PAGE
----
In research published online ahead of print in the Journal of Clinical Microbiology, Danish investigators have shown how to identify pathogens faster, directly from clinical samples. The investigators used whole genome sequencing to identify and completely characterize bacteria causing urinary tract infections. They identified the microorganisms in just 18 hours, characterized the pathogens' patterns of antibiotic susceptibility, and identified specific strains. Their work may help patients heal more quickly and avoid unnecessarily prolonged illness or death. It may also help prevent outbreaks of hospital-acquired disease and identify emerging infections.
The investigators also identified bacteria in the patient samples that they did not detect using conventional techniques. “Lactobacillus iners, Gardnerella vaginalis, Prevotella, and A. urinae have all been implicated in [urinary tract infections], even though their precise roles as pathogens and normal colonizers of the genital tract have not been firmly established,” they write. They note that by conventional methods A. urinae is rarely identified and frequently misclassified.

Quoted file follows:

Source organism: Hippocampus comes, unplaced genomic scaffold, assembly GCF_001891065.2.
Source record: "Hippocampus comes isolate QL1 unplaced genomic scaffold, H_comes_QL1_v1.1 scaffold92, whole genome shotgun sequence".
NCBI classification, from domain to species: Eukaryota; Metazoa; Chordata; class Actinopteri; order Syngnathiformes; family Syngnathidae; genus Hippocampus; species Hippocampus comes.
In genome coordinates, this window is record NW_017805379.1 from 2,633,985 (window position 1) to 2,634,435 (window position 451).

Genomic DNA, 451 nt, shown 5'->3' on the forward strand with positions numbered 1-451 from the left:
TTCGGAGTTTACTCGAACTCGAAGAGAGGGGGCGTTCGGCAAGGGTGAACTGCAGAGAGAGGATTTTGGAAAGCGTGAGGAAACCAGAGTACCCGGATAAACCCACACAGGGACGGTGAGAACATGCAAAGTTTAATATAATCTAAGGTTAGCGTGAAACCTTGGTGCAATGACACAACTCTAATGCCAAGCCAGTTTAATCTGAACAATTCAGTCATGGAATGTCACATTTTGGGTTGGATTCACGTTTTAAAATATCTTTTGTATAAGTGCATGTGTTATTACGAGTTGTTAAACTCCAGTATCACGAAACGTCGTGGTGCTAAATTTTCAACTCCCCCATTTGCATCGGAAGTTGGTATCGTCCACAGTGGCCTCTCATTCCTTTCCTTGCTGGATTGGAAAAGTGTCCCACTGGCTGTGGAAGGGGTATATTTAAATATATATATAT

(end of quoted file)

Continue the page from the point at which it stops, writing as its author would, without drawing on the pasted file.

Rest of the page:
The ability to identify strains in patients with repeated infections enables clinicians to know whether the patient's infection is new or recurrent. The typing of bacterial strains enables rapid comparison of bacteria from different patients, so that doctors can detect the spread of infections within the hospital and identify emerging infections.
Researchers predict that rapidly falling prices and automation will make whole genome sequencing a standard technology for infection detection and control, in and out of the hospital. Read the article in manuscript.